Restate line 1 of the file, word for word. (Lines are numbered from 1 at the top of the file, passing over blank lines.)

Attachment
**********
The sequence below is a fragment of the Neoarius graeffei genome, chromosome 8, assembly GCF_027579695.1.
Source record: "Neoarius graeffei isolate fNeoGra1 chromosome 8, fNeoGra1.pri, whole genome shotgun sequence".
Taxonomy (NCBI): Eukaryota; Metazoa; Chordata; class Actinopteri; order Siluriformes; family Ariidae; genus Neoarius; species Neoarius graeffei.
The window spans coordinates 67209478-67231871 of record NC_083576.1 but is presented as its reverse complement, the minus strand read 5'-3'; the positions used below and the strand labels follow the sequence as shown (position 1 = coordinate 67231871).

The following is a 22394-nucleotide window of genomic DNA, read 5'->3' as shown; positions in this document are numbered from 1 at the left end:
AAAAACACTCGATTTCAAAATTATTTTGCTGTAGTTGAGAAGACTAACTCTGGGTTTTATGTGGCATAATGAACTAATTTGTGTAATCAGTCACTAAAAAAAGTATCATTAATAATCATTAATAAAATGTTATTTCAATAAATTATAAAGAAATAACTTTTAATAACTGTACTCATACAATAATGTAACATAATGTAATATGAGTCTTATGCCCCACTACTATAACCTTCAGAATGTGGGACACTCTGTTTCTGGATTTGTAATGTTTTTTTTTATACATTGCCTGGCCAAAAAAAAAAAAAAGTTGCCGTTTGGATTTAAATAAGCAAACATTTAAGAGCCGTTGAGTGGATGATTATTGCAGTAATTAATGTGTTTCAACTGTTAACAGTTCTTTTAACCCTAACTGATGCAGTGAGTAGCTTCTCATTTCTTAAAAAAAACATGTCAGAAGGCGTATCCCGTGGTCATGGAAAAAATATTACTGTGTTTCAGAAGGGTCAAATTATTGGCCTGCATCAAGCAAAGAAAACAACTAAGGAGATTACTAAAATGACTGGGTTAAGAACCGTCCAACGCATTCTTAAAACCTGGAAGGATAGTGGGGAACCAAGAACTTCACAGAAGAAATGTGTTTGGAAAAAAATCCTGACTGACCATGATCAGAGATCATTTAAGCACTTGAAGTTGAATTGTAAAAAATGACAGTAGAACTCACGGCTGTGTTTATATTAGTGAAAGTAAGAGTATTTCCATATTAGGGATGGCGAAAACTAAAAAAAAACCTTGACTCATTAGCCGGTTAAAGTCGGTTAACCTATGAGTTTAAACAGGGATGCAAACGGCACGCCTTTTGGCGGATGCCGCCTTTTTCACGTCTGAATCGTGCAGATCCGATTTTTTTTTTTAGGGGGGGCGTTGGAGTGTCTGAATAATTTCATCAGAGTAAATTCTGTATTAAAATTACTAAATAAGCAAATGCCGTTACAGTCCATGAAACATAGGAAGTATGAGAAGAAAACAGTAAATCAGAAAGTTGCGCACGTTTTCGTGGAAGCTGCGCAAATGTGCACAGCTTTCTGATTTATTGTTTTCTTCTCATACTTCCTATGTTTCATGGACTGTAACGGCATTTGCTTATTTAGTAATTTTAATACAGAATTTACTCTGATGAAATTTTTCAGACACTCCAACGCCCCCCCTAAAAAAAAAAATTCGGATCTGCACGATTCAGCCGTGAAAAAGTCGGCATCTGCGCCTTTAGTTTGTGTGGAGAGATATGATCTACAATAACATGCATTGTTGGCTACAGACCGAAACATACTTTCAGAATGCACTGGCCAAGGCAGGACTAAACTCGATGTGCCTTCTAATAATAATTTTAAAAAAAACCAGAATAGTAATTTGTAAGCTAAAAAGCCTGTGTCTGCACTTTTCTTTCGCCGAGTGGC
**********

The sequence below is a fragment of the Neoarius graeffei genome, chromosome 8, assembly GCF_027579695.1.